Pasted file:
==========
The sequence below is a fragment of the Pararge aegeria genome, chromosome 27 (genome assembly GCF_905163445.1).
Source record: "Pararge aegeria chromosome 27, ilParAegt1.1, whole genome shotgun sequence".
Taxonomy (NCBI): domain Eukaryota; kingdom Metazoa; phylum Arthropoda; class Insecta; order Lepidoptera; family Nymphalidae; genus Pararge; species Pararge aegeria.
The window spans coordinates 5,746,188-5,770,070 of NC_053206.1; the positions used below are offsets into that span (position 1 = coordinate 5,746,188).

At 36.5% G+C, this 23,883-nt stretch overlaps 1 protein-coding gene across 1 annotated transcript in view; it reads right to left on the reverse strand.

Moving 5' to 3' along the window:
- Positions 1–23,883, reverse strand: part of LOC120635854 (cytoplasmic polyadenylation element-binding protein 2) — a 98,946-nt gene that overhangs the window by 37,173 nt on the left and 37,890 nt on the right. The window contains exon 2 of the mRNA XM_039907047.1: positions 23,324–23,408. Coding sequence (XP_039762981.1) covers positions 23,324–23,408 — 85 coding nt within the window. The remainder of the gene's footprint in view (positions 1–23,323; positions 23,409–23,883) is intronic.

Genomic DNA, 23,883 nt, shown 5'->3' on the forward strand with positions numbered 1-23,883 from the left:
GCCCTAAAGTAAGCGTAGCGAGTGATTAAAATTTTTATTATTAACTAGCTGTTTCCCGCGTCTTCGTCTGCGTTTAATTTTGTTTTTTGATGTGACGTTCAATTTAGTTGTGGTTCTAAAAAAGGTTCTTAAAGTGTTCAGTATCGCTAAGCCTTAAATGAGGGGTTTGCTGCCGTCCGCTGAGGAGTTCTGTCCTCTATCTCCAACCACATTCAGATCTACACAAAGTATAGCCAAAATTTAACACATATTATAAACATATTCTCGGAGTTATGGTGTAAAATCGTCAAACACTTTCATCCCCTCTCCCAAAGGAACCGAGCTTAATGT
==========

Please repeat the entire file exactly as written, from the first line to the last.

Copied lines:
The sequence below is a fragment of the Pararge aegeria genome, chromosome 27 (genome assembly GCF_905163445.1).
Source record: "Pararge aegeria chromosome 27, ilParAegt1.1, whole genome shotgun sequence".
Taxonomy (NCBI): domain Eukaryota; kingdom Metazoa; phylum Arthropoda; class Insecta; order Lepidoptera; family Nymphalidae; genus Pararge; species Pararge aegeria.
The window spans coordinates 5,746,188-5,770,070 of NC_053206.1; the positions used below are offsets into that span (position 1 = coordinate 5,746,188).

At 36.5% G+C, this 23,883-nt stretch overlaps 1 protein-coding gene across 1 annotated transcript in view; it reads right to left on the reverse strand.

Moving 5' to 3' along the window:
- Positions 1–23,883, reverse strand: part of LOC120635854 (cytoplasmic polyadenylation element-binding protein 2) — a 98,946-nt gene that overhangs the window by 37,173 nt on the left and 37,890 nt on the right. The window contains exon 2 of the mRNA XM_039907047.1: positions 23,324–23,408. Coding sequence (XP_039762981.1) covers positions 23,324–23,408 — 85 coding nt within the window. The remainder of the gene's footprint in view (positions 1–23,323; positions 23,409–23,883) is intronic.

Genomic DNA, 23,883 nt, shown 5'->3' on the forward strand with positions numbered 1-23,883 from the left:
GCCCTAAAGTAAGCGTAGCGAGTGATTAAAATTTTTATTATTAACTAGCTGTTTCCCGCGTCTTCGTCTGCGTTTAATTTTGTTTTTTGATGTGACGTTCAATTTAGTTGTGGTTCTAAAAAAGGTTCTTAAAGTGTTCAGTATCGCTAAGCCTTAAATGAGGGGTTTGCTGCCGTCCGCTGAGGAGTTCTGTCCTCTATCTCCAACCACATTCAGATCTACACAAAGTATAGCCAAAATTTAACACATATTATAAACATATTCTCGGAGTTATGGTGTAAAATCGTCAAACACTTTCATCCCCTCTCCCAAAGGAACCGAGCTTAATGT